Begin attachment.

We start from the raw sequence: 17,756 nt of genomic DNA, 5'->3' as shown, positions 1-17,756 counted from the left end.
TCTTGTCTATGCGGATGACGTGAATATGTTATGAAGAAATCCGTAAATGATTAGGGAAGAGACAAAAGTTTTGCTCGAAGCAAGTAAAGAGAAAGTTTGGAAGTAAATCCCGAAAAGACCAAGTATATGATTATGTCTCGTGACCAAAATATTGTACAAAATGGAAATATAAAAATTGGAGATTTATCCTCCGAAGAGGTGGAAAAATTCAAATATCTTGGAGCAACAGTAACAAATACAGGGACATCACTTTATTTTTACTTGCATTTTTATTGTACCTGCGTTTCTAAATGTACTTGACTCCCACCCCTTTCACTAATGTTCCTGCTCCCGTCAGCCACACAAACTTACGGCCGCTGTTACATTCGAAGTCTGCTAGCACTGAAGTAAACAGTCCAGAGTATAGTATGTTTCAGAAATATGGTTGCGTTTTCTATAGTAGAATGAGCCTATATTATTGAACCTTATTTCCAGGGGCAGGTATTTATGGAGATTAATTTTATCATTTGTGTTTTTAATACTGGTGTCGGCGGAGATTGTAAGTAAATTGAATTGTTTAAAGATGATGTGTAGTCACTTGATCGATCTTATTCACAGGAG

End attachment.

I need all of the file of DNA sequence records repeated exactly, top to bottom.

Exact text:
We start from the raw sequence: 17,756 nt of genomic DNA, 5'->3' as shown, positions 1-17,756 counted from the left end.
TCTTGTCTATGCGGATGACGTGAATATGTTATGAAGAAATCCGTAAATGATTAGGGAAGAGACAAAAGTTTTGCTCGAAGCAAGTAAAGAGAAAGTTTGGAAGTAAATCCCGAAAAGACCAAGTATATGATTATGTCTCGTGACCAAAATATTGTACAAAATGGAAATATAAAAATTGGAGATTTATCCTCCGAAGAGGTGGAAAAATTCAAATATCTTGGAGCAACAGTAACAAATACAGGGACATCACTTTATTTTTACTTGCATTTTTATTGTACCTGCGTTTCTAAATGTACTTGACTCCCACCCCTTTCACTAATGTTCCTGCTCCCGTCAGCCACACAAACTTACGGCCGCTGTTACATTCGAAGTCTGCTAGCACTGAAGTAAACAGTCCAGAGTATAGTATGTTTCAGAAATATGGTTGCGTTTTCTATAGTAGAATGAGCCTATATTATTGAACCTTATTTCCAGGGGCAGGTATTTATGGAGATTAATTTTATCATTTGTGTTTTTAATACTGGTGTCGGCGGAGATTGTAAGTAAATTGAATTGTTTAAAGATGATGTGTAGTCACTTGATCGATCTTATTCACAGGAG